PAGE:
A decade later, the opposition brought charges of election fraud against then-president Sooronbay Jeenbekov, who was compromised by corruption scandals. And so began the Third Kyrgyz Revolution Within a week, the protesters managed to force the government’s resignation and hold new elections. The main beneficiary of this revolution was Sadyr Japarov, the main rival of President Jeenbekov, who was released from prison by protesters. Soon after, he became acting head of state and won the presidential elections, where he abused state financial resources to his party’s benefit. Parallel to the presidential elections, Japarov held a referendum on the transition to a presidential form for the republic. Having given himself broad presidential powers, the right-wing populist president began a crusade against civil society and freedom of speech, establishing a fully authoritarian regime in Kyrgyzstan.

Japarov’s authoritarian ways continued: in 2021, he signed a law to limit the spread of so-called “false information.” The law allows government agencies to shut down or block websites that publish information determined by the government to be “false” or “misleading.” The criteria for determining what constitutes false information raised concerns that the government would use the law to censor dissenting opinions and stifle free journalism. As feared, the law has become a new tool to suppress dissent.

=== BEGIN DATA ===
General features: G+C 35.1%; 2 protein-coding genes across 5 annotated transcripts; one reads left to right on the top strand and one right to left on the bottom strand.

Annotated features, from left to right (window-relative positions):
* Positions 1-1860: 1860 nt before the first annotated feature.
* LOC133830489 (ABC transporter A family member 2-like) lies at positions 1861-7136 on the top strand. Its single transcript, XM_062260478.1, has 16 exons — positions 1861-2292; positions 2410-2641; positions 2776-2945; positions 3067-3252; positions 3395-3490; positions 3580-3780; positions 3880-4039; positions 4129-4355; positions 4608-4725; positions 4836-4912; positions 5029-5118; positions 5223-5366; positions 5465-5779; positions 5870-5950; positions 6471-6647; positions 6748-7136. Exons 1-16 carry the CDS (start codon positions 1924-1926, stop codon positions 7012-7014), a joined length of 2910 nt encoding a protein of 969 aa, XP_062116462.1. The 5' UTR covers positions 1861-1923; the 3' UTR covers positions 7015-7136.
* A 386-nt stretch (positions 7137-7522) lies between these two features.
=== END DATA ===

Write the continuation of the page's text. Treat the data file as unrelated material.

The suppression gets worse. On April 2, Japarov signed a law similar to Russia’s “foreign agents” legislation, which requires nonprofit organizations, including media organizations, that receive foreign funding to register as “foreign representatives” and subjects them to strict financial reporting and extensive government oversight.